What you need to know:
- Does TSC want us to go back to a tradition dropped in the early 1970s?
- What is the problem that it seeks to cure?
A proposal by the Teachers Service Commission to scrap education programmes offered in universities has generated intense public debate. Since no firm decision has been arrived at, it is critical to examine the issue deeply. This is because the proposal has far-reaching professional, legal and economic implications.
For a start, it is important to provide context for teacher education programmes. The Bachelor of Education was introduced in 1974 at the University of Nairobi and later moved to Kenyatta University College, now Kenyatta University. Before, teacher education was done at postgraduate level.
This was a carryover from the University of East Africa, which comprised Makerere University College, University College Dar es Salaam and University College, Nairobi. The University of East Africa was split in 1970 as each of the colleges upgraded and became full-fledged universities.
As part of upgrading programmes and advancing teaching profession, each of the universities started Bachelor of Education programmes in the early 1970s, which has survived to date. The reason for having BEd course was that teachers were required to learn the subjects and the way they are taught – pedagogy – simultaneously.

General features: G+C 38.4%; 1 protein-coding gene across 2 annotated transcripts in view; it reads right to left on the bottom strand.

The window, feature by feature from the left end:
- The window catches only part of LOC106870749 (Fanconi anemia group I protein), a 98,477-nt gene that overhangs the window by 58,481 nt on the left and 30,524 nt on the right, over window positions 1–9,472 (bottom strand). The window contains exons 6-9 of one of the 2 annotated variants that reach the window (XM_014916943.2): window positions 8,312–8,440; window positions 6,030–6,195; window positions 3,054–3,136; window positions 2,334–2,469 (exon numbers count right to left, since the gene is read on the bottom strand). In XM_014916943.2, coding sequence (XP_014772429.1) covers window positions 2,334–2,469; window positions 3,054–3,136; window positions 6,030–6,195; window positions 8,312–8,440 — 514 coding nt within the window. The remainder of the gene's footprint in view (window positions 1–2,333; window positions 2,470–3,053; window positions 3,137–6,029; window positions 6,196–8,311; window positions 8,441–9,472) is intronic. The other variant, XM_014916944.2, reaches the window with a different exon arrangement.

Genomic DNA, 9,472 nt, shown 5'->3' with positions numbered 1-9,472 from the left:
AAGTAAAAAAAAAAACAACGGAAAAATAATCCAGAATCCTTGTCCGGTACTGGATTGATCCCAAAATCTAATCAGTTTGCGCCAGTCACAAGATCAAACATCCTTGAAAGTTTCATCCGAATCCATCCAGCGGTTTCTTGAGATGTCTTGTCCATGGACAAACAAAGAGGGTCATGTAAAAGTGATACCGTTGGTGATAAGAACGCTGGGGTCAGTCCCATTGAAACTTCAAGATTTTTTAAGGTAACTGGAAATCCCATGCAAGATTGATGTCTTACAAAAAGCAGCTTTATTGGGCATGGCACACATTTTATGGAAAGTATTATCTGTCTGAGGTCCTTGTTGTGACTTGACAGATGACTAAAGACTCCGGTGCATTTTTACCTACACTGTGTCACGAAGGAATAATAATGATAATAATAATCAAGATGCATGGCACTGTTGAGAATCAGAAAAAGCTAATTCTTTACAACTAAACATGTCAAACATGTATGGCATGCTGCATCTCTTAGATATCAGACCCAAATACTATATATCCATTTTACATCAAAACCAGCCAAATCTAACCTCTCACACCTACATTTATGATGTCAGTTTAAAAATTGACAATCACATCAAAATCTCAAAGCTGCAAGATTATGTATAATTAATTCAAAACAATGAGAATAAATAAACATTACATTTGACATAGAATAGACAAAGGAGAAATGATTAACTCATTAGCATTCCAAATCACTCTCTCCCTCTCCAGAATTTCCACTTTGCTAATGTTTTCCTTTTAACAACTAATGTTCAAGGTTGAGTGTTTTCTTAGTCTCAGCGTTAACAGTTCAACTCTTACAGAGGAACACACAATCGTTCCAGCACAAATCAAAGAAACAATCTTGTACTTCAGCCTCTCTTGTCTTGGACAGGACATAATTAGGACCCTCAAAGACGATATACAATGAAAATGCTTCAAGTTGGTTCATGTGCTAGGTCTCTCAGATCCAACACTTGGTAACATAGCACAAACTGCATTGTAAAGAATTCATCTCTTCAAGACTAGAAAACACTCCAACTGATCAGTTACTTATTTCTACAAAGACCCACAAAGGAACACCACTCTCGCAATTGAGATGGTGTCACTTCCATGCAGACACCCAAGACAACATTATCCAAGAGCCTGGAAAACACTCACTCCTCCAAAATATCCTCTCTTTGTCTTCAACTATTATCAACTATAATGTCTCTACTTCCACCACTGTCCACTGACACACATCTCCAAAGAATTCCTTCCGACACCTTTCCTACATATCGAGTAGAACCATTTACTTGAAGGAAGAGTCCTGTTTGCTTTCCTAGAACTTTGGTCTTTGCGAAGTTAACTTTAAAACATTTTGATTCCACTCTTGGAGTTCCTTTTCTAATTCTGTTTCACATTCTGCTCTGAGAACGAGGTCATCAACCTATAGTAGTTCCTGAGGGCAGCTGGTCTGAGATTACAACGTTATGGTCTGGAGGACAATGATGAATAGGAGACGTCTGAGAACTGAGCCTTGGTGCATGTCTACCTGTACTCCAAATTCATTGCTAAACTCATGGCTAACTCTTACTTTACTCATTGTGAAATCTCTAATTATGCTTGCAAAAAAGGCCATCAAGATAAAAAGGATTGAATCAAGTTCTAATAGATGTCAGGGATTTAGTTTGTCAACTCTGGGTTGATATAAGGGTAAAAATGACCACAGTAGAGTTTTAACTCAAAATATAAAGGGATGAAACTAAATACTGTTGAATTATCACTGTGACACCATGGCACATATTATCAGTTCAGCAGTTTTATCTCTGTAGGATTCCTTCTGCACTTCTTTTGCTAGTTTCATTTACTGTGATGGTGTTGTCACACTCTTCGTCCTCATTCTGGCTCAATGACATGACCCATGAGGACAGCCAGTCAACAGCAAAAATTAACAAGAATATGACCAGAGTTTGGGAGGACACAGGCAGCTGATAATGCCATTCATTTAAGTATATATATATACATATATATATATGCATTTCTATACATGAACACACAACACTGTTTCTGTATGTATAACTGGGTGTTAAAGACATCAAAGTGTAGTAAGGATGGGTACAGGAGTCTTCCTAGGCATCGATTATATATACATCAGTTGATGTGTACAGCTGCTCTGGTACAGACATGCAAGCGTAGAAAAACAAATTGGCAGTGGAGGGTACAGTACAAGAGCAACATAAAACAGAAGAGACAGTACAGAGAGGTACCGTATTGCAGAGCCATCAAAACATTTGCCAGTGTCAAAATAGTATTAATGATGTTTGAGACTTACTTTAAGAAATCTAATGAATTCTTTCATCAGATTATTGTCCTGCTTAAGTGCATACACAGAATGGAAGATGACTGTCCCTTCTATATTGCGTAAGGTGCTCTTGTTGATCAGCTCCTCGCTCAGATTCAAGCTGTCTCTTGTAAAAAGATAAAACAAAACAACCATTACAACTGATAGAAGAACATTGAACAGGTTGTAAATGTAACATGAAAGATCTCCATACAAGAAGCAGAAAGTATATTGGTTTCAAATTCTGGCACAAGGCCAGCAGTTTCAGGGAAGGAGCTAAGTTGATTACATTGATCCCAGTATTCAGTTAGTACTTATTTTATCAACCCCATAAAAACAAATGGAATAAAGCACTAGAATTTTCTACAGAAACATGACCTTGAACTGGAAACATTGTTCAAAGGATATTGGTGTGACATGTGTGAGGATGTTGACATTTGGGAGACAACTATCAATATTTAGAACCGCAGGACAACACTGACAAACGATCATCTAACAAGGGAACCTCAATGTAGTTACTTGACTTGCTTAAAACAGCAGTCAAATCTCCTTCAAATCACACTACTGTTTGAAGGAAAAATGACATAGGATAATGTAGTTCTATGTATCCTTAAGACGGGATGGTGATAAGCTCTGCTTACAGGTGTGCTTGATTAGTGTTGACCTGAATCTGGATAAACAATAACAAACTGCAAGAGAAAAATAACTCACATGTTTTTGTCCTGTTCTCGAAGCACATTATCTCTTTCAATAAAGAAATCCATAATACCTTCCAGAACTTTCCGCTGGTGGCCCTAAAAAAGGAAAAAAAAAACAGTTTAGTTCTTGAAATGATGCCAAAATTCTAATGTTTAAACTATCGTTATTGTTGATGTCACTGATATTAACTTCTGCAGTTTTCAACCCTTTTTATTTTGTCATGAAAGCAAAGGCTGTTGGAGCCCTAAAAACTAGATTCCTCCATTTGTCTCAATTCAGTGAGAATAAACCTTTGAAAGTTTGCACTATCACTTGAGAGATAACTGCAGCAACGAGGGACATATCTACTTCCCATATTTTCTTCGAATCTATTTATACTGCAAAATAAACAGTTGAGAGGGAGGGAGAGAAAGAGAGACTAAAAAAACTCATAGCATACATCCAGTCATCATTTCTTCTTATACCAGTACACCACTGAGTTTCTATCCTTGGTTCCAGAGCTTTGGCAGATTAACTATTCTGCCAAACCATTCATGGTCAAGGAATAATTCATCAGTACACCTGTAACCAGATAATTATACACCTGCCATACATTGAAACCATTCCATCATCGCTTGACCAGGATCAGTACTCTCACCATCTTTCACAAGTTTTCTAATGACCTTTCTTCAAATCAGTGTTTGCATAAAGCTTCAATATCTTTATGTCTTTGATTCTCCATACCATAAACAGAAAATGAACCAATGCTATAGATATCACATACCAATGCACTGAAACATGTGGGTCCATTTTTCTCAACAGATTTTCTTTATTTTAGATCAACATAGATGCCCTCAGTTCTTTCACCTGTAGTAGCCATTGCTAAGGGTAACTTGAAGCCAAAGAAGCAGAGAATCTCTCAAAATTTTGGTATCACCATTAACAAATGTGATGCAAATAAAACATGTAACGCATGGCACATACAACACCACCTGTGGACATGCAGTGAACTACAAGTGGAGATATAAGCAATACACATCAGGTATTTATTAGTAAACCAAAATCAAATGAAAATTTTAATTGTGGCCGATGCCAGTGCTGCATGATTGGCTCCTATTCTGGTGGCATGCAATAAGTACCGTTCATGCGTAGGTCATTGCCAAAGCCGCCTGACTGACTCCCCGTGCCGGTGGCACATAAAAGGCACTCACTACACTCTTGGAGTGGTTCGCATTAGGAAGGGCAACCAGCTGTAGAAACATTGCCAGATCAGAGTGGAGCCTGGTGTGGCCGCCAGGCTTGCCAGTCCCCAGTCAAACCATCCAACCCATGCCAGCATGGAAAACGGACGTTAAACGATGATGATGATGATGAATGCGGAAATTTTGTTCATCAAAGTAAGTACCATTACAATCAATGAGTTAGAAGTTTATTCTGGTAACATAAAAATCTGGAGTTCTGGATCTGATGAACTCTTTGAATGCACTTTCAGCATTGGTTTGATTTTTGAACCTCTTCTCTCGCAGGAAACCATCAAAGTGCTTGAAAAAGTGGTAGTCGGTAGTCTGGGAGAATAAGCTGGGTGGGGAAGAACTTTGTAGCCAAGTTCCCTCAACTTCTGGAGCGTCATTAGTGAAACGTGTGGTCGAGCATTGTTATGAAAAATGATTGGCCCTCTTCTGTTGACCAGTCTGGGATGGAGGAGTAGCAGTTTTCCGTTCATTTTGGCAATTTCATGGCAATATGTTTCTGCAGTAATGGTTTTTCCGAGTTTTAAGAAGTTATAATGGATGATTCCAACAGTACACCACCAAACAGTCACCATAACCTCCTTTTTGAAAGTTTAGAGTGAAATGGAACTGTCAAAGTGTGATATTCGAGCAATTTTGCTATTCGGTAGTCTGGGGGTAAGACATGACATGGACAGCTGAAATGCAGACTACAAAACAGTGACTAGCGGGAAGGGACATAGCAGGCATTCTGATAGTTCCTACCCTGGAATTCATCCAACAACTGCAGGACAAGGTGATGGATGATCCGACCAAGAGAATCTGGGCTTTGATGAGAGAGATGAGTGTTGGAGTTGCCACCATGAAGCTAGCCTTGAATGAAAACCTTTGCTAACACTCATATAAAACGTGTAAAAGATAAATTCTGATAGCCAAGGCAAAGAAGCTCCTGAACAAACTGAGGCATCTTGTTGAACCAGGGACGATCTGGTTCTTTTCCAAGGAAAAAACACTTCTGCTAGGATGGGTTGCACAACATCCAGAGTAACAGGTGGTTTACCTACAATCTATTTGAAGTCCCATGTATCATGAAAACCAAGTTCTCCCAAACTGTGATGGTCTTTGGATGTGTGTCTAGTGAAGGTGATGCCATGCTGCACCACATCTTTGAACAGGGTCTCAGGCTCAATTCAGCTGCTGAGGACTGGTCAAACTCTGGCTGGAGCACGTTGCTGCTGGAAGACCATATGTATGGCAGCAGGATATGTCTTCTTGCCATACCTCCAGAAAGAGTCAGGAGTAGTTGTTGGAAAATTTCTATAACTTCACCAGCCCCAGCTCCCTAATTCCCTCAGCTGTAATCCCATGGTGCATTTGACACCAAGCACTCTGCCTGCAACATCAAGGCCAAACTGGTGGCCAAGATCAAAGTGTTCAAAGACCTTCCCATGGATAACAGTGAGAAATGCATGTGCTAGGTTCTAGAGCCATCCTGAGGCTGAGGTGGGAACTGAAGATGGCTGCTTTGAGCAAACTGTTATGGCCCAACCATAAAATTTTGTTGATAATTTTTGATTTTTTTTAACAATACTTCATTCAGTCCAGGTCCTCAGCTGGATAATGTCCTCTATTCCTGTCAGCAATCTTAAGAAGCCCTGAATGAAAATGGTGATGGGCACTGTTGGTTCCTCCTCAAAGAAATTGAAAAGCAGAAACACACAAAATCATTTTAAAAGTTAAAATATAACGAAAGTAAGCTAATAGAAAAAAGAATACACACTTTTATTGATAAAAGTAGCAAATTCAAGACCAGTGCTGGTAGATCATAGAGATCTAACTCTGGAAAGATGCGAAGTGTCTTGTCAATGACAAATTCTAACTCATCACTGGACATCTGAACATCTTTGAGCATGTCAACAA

Many faculties of education
Thus, the first question is: Does TSC want us to go back to a tradition dropped in the early 1970s? Second: What is the problem that it seeks to cure?
The second point of argument is economics of changeover. To date, at least 56 out of 74 universities in the country offer BEd programmes. When the course is degraded to diploma level, what will the country do with those many faculties of education and human resources invested in them?
The third is legal. Universities are autonomous and determine own courses. TSC has legal mandate on teacher training but that does not mean determining courses for universities.
Let’s have sober debate on the matter but bearing in mind that there are pressing matters in education requiring urgent attention.